To Tuner X1/9: Yeah, better keep it dry. I weigh 200 lbs, and have stood on each cabinet, and there is also a 2X4 screwed to the studs across the back. It would indeed be unfortunate were this monolith to come crashing down.

wheelsmithy (Joe-with-an-L)
wheelsmithy (Joe-with-an-L) GRM+ Memberand PowerDork
4/3/22 6:16 p.m.

Minor, but necessary things going on. 

I built stops front and rear for the trash sled.

I'll buy anyone who correctly identifies those bolts on the wooden/angle iron stop a coke.

Also, I sealed the concrete with some Cheng brand food grade sealant. Made in Canada.


I also made a mess of some hardwood over by the return air, but I'll save that for another day.

EvanB GRM+ Memberand MegaDork
4/3/22 6:24 p.m.

Toilet flange bolts?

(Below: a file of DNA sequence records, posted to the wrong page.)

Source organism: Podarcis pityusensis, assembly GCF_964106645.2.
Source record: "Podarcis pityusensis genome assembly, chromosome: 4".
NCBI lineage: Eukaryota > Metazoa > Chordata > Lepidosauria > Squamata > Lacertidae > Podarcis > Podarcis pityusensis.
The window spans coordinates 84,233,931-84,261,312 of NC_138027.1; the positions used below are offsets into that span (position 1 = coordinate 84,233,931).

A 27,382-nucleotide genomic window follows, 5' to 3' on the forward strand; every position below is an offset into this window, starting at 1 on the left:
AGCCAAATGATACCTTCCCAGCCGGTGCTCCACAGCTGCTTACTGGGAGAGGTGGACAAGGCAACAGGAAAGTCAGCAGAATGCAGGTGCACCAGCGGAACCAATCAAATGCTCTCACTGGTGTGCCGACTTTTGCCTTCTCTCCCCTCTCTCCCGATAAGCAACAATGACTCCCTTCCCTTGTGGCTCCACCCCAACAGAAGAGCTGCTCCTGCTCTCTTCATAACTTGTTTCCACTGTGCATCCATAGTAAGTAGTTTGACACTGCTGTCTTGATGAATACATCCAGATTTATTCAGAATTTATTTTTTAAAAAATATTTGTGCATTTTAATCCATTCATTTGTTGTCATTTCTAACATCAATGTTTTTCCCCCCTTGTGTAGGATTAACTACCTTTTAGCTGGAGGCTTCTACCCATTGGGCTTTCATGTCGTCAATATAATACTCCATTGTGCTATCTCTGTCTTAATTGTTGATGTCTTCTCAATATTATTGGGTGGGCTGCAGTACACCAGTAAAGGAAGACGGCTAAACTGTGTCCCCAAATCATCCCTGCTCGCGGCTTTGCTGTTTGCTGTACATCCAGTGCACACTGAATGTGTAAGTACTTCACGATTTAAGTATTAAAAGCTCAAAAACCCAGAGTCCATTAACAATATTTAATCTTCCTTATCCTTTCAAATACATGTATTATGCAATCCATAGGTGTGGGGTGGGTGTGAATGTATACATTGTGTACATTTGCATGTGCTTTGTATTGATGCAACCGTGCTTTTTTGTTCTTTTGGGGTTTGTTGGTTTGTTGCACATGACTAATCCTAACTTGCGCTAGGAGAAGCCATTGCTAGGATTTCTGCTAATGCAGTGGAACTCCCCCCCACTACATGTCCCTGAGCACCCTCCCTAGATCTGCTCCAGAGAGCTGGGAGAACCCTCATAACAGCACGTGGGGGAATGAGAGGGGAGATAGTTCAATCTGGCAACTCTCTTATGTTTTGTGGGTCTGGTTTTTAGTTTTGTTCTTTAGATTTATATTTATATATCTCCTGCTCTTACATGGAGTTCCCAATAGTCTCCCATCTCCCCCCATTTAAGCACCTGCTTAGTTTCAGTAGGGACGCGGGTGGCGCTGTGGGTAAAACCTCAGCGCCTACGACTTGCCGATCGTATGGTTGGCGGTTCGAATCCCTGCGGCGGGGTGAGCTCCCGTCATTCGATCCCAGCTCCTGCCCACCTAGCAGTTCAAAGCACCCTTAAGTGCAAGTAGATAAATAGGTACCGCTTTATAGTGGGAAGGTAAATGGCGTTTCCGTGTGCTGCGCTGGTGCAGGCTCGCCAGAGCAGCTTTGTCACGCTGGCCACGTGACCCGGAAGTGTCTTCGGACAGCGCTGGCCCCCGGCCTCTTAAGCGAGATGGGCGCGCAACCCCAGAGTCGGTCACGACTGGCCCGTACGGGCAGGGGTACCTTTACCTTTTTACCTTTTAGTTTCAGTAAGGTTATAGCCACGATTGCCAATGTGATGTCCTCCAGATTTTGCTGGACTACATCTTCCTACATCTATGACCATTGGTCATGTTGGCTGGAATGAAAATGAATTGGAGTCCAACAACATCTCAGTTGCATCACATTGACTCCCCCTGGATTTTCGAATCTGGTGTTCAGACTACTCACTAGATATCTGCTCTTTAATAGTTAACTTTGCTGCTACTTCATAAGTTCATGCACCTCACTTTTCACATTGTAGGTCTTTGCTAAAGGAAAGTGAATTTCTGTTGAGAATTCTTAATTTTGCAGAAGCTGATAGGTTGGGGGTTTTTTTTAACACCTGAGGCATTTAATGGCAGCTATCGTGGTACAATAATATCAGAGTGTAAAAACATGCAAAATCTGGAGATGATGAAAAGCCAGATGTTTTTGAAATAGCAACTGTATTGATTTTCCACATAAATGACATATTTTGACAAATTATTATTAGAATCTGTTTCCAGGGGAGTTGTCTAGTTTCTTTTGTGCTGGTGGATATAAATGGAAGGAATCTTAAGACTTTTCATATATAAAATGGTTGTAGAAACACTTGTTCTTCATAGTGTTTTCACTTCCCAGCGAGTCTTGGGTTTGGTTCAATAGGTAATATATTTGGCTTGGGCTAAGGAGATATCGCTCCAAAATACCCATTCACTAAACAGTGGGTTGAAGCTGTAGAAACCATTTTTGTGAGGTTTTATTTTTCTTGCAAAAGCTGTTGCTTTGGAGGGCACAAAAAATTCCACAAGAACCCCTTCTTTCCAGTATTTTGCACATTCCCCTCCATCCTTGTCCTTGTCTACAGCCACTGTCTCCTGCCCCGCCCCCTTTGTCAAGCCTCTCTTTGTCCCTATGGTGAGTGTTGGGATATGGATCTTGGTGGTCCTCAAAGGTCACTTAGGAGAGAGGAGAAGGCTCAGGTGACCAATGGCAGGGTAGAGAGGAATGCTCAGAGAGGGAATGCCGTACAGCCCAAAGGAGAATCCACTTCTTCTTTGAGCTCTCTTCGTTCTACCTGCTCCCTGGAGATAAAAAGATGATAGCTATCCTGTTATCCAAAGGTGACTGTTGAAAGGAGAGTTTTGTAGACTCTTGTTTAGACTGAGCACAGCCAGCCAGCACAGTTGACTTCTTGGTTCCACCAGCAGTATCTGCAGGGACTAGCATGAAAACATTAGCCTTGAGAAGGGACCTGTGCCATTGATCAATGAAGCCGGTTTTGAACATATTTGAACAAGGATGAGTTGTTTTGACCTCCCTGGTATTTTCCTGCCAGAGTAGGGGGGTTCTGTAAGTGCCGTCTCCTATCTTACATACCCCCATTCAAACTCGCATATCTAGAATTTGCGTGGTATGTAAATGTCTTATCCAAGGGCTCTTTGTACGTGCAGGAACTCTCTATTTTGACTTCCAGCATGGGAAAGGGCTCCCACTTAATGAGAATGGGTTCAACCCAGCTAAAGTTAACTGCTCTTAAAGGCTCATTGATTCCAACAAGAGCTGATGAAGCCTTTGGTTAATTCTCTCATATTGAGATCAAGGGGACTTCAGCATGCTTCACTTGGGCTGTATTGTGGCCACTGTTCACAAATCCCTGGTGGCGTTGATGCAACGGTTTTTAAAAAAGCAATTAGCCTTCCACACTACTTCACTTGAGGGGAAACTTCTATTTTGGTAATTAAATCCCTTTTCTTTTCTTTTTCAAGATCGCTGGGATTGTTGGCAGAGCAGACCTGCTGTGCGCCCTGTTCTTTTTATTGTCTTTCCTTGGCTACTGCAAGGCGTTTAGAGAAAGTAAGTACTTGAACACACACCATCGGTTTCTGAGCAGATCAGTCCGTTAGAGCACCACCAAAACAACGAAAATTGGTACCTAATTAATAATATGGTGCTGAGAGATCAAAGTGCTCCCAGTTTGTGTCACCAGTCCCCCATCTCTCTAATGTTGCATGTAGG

wheelsmithy (Joe-with-an-L)
wheelsmithy (Joe-with-an-L) GRM+ Memberand PowerDork
4/3/22 6:56 p.m.

In reply to EvanB :

I owe you a coke. Shoulda known it wouldn't take long around these parts. Well done.

EvanB GRM+ Memberand MegaDork
4/4/22 7:30 a.m.

In reply to wheelsmithy (Joe-with-an-L) :

The joy of recently shopping for parts to repair my toilet flanges. 

wheelsmithy (Joe-with-an-L)
wheelsmithy (Joe-with-an-L) GRM+ Memberand PowerDork
4/16/22 3:11 p.m.

I had to fix some berklery by the return air, but the pieces of hardwood I'd saved from tearing up the bathroom floor lacked tongues and grooves on the ends. So I screwed the whole mess down, and plugged the holes with 3/4" dowels.

Painted the return air grille while I was at it. The rest will (hopefully) be up to my buddy. He was going to get back to me quickly. Still haven't heard back.

The downstairs bathroom is kind of crap. It's cramped, oddly shaped, and below the sewer main. That last part has been covered in the past. TLDR-Grinder pumps have been installed, the last of which is still working fine. Knock Wood.

This area has been open to the dirt basement since 2019. There was a junction box I had the electricians remove, there was plumbing I ran through here, and even a gas line for the new range. This weekend, it was finally time to cover it back up.